Guest Blogger: Lieutenant Joey D. Benford, Prince George’s County Police Department (MD), Visiting IACP Fellow
One afternoon in 1995, I sat in front of a personnel board for an oral interview. My mission– to convince the board that I was a qualified candidate, and should be hired as a police officer.
I had waited for this day for over a year from the time of my initial application. The lengthy process to become a police officer had taken me through the wringer: there was the written test, medical evaluations, fitness evaluations, background investigation, credit checks, the psychological exam, and the infamous polygraph. But at this defining moment, as I sat in front of the personnel board and was asked “Why do you want to be a police officer?”, the first thing that came out of my mouth was the famous five words of every police recruit and rookie, “I want to help people.” There was a reason that my answer was so common and routine, because until I responded to my first call for service, “I didn’t know, what I didn’t know”.
I think that all police officers can remember at least one time in their career where they thought to themselves “Why I am doing this?” As we interact with members of the community every day the interactions can be positive or negative, and sometimes thankless but when the day is done, we get dressed the next day and come back for more.
19 years later, after 7 different assignments, a number injuries, promotions, and let’s not forget “age,” I would now like to change my answer.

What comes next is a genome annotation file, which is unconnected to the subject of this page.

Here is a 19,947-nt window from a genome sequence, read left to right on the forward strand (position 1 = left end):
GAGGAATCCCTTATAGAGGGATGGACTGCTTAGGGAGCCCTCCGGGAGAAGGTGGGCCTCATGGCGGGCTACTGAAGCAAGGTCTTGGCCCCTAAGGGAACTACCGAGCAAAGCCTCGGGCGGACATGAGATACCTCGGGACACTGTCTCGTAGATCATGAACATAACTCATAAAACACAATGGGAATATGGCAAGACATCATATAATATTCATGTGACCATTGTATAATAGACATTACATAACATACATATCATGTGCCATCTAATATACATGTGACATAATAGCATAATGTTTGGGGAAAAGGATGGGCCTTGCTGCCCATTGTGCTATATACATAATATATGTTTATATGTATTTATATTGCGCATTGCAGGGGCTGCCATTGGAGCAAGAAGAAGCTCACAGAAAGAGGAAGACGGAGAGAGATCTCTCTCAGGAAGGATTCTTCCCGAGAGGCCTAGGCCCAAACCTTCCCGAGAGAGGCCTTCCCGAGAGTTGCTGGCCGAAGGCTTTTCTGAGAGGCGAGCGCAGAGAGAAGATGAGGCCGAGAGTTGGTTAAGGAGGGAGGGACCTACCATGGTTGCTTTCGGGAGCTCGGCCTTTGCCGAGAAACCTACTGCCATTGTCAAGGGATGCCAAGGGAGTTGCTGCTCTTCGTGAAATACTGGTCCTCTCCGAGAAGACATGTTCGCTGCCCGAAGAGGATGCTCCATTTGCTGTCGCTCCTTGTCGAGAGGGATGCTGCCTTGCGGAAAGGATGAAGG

The reason I wanted to be and still enjoy being a police officer is because I believe. I believe in the mission statement of my agency, I believe in the core values and principles of our society. I believe that this profession allows me to interact with people that I would normally never cross paths with. I am honored that society has chosen me to be a representative to many.
Police Officers are the 911 of society, both literally and figuratively. We are asked to deal with the things that most only experience on the internet or in movies. We put our lives on the line, not for a person, but for the purpose. Deep down inside we believe in the “purpose of the profession.”
Every year during the month of May as I remember and honor those that have made the ultimate sacrifice, I tell myself that those officers gave their lives serving “the purpose”. I will never forget the pain felt and the tears shed over the course of my career. Yet, I still wake up every day, I get dressed and I do it all over again. Why? I believe in the purpose.